In what was almost inevitable since the public outcry-and industry-led lobbying effort-was started over the governor's proposed soda tax, it was announced yesterday that the tax on sugared soft drinks had fizzled: "Gov. David Paterson is poised to announce a three-way agreement between himself and majority legislative leaders to ditch many of the so-called "fun taxes" he proposed as revenue generators in his 2009-2010 budget, lawmakers briefed on the plan confirm. The soda tax (AKA the "fat tax"), which Paterson all-but declared dead not too long ago, despite a valiant YouTube defense mounted by DOH Commissioner Richard Daines, will now be officially confined to the recycling heap, along with the ever-unpopular "iPod" tax that would have applied to all digital downloads (including porn)."
As we had pointed out in our posts, and in a well publicized press conference, the tax hurt poor consumers along with the store owners in low income neighborhoods. As we said at the time, when it looked as if Paterson was about to cry uncle: "Opponents of the soda tax — which Mr. Paterson and his aides preferred to call a tax on obesity, which afflicts a quarter of New Yorkers — said they were glad that Mr. Paterson appeared to be abandoning it. “The governor is responding to the obvious hue and cry, not only from the food and beverage industry people, but from the general public, who have shown in poll after poll that this is not an idea that they feel is worth embracing,” said Richard Lipsky, a lobbyist for the beverage industry."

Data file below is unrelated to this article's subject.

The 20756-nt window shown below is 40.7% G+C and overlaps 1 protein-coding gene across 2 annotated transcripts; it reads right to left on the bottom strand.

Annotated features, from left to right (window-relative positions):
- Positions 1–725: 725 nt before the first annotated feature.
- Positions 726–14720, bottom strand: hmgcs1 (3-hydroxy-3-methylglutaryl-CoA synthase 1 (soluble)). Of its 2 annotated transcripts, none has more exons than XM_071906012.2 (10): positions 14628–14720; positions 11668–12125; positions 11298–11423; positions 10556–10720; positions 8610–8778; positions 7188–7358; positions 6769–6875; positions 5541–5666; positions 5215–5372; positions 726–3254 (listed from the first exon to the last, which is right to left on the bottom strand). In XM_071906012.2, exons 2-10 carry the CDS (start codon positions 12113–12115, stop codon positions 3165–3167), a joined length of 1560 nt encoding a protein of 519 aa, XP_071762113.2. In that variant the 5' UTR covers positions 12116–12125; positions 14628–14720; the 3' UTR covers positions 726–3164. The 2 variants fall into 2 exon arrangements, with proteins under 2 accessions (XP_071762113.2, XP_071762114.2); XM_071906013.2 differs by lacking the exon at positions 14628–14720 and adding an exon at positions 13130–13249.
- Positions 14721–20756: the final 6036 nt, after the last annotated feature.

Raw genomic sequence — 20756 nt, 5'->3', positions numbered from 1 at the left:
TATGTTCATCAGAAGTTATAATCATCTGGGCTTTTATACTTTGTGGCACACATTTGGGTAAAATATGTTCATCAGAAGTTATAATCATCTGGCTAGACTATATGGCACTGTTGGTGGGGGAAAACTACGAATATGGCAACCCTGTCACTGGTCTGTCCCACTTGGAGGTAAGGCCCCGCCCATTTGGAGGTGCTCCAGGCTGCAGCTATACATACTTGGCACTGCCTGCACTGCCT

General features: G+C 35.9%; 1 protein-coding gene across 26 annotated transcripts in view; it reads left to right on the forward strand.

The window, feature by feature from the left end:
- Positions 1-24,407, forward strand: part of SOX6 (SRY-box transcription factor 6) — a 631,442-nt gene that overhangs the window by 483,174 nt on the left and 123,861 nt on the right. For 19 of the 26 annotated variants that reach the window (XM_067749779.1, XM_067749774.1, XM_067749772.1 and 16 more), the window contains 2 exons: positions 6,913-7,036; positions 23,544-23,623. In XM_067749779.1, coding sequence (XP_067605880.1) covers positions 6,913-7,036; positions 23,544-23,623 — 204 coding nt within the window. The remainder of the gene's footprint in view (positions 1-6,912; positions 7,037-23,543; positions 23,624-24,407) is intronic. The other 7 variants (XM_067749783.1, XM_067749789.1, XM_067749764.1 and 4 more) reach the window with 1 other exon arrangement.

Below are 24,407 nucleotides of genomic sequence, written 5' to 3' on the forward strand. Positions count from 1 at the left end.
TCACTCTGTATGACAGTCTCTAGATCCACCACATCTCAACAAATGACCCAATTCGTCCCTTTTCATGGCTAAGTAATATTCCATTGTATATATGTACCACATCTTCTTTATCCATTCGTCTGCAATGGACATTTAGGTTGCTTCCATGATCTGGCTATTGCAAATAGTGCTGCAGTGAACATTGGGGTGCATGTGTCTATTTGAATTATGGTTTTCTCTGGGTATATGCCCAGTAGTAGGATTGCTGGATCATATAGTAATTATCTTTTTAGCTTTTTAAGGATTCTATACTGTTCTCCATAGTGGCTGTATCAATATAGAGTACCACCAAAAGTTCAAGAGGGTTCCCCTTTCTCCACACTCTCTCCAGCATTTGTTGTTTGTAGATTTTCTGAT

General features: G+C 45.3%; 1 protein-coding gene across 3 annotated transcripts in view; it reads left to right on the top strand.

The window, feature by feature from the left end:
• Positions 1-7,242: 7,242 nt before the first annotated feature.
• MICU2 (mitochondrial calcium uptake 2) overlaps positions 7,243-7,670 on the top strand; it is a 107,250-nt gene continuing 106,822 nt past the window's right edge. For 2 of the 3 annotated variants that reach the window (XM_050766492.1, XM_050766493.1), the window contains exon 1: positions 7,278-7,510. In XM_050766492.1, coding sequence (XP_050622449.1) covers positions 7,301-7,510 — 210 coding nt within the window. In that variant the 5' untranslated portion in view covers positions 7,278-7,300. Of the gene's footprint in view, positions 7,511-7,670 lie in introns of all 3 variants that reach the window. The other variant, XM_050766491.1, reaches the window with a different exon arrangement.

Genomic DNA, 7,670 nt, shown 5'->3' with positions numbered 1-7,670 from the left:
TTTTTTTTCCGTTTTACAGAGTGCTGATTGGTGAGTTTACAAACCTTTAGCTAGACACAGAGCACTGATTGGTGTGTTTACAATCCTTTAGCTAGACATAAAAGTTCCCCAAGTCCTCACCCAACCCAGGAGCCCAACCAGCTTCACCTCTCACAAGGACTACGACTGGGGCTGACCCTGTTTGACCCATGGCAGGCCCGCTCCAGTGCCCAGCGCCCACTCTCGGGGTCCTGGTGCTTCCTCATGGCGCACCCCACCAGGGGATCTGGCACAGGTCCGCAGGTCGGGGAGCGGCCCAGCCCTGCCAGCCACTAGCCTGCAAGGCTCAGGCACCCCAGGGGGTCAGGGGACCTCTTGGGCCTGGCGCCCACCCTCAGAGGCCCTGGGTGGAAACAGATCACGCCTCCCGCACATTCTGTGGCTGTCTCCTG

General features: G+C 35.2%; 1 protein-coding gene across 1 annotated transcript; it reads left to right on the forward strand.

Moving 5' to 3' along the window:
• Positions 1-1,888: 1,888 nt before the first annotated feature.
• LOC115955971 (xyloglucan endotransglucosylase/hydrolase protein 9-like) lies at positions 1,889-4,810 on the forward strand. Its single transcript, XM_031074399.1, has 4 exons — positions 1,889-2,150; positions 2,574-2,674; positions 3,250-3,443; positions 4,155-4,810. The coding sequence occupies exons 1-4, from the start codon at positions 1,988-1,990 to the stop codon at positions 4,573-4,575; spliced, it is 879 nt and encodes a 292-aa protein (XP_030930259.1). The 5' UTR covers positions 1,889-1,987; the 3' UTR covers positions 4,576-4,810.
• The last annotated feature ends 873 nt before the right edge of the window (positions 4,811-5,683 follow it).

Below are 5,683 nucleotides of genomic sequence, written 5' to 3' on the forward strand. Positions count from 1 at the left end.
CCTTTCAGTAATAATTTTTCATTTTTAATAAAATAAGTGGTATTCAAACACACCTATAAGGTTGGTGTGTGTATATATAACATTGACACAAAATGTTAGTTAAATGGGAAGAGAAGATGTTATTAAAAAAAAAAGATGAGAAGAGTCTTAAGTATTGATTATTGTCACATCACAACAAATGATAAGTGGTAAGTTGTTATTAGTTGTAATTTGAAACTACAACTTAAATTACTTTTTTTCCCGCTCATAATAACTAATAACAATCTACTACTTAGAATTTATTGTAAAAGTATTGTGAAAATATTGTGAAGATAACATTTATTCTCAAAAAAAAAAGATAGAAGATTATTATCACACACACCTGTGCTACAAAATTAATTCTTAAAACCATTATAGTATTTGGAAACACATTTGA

Still, can we at least say that this victory is a sweet one? Especially for the small Hispanic bottlers such as Good-O, Inca Kola and Top Pop; folks who would have been hard pressed to absorb the increase during these tough times. As Luis Jardines, owner of Inca, told El Diario-emphasizing the tough economic conditions: "Por su parte, Luis Jardines, de la distribuidora de Inca Kola, dijo que “es triste que, en estos momentos críticos, en que cada día se pierden miles de empleos, se quiera poner un impuesto adicional a un producto que consume el pueblo”.
Clearly, the unpopularity of both the tax-as well as the governor himself-played a role in the jettisoning of the soda levy. The City Room blog captures this: "With budget negotiations proceeding at a crawl and his approval ratings in the gutter, Gov. David A. Paterson announced a deal with the Legislature on Wednesday to use more than a billion dollars in federal stimulus money to eliminate some of the unpopular new taxes and fees he had proposed to help balance next year’s state budget."
Next up, the bottle bill-with support for the measure waning in the state senate; the razor thin Democratic majority makes this a difficult sell. As the NY Times points out this morning: "Everything has broken down,” said one Democratic lobbyist, who insisted on anonymity to protect the interests of his clients. “The reason is that the Senate can’t produce — they can’t generate votes for taxes, for Rockefeller drug law reform, for anything.” At the same time, it is clear that many in the legislature feel that it's not the time to foist regulatory burdens on struggling retailers; and, surprise, we agree.